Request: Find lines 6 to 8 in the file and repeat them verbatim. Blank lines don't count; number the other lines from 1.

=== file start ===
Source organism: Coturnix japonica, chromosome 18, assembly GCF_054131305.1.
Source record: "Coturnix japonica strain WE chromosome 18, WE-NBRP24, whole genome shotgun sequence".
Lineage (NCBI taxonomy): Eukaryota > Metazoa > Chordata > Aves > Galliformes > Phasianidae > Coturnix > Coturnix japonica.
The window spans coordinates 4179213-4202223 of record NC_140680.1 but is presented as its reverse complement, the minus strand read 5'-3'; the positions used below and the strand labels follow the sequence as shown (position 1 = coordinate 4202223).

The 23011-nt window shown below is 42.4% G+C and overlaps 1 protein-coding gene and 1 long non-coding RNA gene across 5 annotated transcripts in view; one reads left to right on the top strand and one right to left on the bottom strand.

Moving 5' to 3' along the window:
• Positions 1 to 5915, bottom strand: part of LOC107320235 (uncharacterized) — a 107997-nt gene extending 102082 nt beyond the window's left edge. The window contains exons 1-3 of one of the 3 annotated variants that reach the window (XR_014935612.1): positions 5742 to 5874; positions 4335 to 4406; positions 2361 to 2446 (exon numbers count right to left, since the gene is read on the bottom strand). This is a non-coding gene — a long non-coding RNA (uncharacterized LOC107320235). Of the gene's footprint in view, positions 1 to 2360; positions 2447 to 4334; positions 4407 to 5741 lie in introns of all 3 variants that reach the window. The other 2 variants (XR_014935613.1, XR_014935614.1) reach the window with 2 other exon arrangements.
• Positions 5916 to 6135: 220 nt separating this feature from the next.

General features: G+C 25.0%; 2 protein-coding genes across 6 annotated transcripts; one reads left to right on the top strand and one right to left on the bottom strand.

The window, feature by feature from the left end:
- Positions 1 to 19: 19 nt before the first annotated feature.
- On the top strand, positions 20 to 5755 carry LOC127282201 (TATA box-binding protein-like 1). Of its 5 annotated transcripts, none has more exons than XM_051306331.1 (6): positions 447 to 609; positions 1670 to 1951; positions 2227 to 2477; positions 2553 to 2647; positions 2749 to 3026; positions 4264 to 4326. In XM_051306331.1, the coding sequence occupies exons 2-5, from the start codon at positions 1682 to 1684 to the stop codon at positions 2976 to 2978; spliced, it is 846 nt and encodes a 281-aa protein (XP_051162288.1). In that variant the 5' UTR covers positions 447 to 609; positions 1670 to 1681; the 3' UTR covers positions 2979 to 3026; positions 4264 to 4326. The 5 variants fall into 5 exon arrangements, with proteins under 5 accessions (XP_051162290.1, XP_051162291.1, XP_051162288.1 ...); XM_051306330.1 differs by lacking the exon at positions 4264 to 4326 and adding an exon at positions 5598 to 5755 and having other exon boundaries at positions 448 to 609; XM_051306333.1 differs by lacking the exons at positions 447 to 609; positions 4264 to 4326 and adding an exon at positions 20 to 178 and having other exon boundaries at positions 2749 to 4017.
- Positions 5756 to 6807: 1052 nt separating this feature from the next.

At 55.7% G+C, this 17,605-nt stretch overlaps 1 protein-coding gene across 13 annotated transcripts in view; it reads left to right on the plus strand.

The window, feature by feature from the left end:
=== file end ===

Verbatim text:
Moving 5' to 3' along the window:
• Positions 1 to 5915, bottom strand: part of LOC107320235 (uncharacterized) — a 107997-nt gene extending 102082 nt beyond the window's left edge. The window contains exons 1-3 of one of the 3 annotated variants that reach the window (XR_014935612.1): positions 5742 to 5874; positions 4335 to 4406; positions 2361 to 2446 (exon numbers count right to left, since the gene is read on the bottom strand). This is a non-coding gene — a long non-coding RNA (uncharacterized LOC107320235). Of the gene's footprint in view, positions 1 to 2360; positions 2447 to 4334; positions 4407 to 5741 lie in introns of all 3 variants that reach the window. The other 2 variants (XR_014935613.1, XR_014935614.1) reach the window with 2 other exon arrangements.
• Positions 5916 to 6135: 220 nt separating this feature from the next.